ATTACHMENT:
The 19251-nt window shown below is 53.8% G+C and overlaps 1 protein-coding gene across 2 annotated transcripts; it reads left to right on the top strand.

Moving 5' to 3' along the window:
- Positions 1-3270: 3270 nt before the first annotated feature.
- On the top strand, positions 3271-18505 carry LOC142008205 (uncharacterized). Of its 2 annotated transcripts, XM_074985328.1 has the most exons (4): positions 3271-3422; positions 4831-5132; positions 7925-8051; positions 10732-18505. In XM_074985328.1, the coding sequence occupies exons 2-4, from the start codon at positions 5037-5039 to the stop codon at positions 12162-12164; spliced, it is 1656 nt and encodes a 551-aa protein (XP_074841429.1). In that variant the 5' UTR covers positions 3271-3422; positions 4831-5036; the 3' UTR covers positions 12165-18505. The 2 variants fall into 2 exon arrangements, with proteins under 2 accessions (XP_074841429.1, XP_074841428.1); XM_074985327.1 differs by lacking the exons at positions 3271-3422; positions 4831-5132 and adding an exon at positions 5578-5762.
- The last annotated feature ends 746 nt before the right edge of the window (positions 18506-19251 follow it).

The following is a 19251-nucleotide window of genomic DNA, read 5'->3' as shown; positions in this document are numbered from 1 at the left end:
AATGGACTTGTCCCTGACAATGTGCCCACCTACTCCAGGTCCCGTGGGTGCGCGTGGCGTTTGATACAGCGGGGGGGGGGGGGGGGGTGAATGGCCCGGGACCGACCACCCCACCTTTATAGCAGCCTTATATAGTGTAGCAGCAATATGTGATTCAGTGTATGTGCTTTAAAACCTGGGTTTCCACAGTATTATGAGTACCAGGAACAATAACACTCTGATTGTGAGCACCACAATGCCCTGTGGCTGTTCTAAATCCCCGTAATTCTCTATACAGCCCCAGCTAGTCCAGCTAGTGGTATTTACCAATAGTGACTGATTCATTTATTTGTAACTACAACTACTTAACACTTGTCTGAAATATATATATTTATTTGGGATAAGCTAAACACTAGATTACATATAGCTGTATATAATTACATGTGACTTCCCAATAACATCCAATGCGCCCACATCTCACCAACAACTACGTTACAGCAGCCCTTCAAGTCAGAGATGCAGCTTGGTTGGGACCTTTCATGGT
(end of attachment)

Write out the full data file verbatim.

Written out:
The 19251-nt window shown below is 53.8% G+C and overlaps 1 protein-coding gene across 2 annotated transcripts; it reads left to right on the top strand.

Moving 5' to 3' along the window:
- Positions 1-3270: 3270 nt before the first annotated feature.
- On the top strand, positions 3271-18505 carry LOC142008205 (uncharacterized). Of its 2 annotated transcripts, XM_074985328.1 has the most exons (4): positions 3271-3422; positions 4831-5132; positions 7925-8051; positions 10732-18505. In XM_074985328.1, the coding sequence occupies exons 2-4, from the start codon at positions 5037-5039 to the stop codon at positions 12162-12164; spliced, it is 1656 nt and encodes a 551-aa protein (XP_074841429.1). In that variant the 5' UTR covers positions 3271-3422; positions 4831-5036; the 3' UTR covers positions 12165-18505. The 2 variants fall into 2 exon arrangements, with proteins under 2 accessions (XP_074841429.1, XP_074841428.1); XM_074985327.1 differs by lacking the exons at positions 3271-3422; positions 4831-5132 and adding an exon at positions 5578-5762.
- The last annotated feature ends 746 nt before the right edge of the window (positions 18506-19251 follow it).

The following is a 19251-nucleotide window of genomic DNA, read 5'->3' as shown; positions in this document are numbered from 1 at the left end:
AATGGACTTGTCCCTGACAATGTGCCCACCTACTCCAGGTCCCGTGGGTGCGCGTGGCGTTTGATACAGCGGGGGGGGGGGGGGGGGTGAATGGCCCGGGACCGACCACCCCACCTTTATAGCAGCCTTATATAGTGTAGCAGCAATATGTGATTCAGTGTATGTGCTTTAAAACCTGGGTTTCCACAGTATTATGAGTACCAGGAACAATAACACTCTGATTGTGAGCACCACAATGCCCTGTGGCTGTTCTAAATCCCCGTAATTCTCTATACAGCCCCAGCTAGTCCAGCTAGTGGTATTTACCAATAGTGACTGATTCATTTATTTGTAACTACAACTACTTAACACTTGTCTGAAATATATATATTTATTTGGGATAAGCTAAACACTAGATTACATATAGCTGTATATAATTACATGTGACTTCCCAATAACATCCAATGCGCCCACATCTCACCAACAACTACGTTACAGCAGCCCTTCAAGTCAGAGATGCAGCTTGGTTGGGACCTTTCATGGT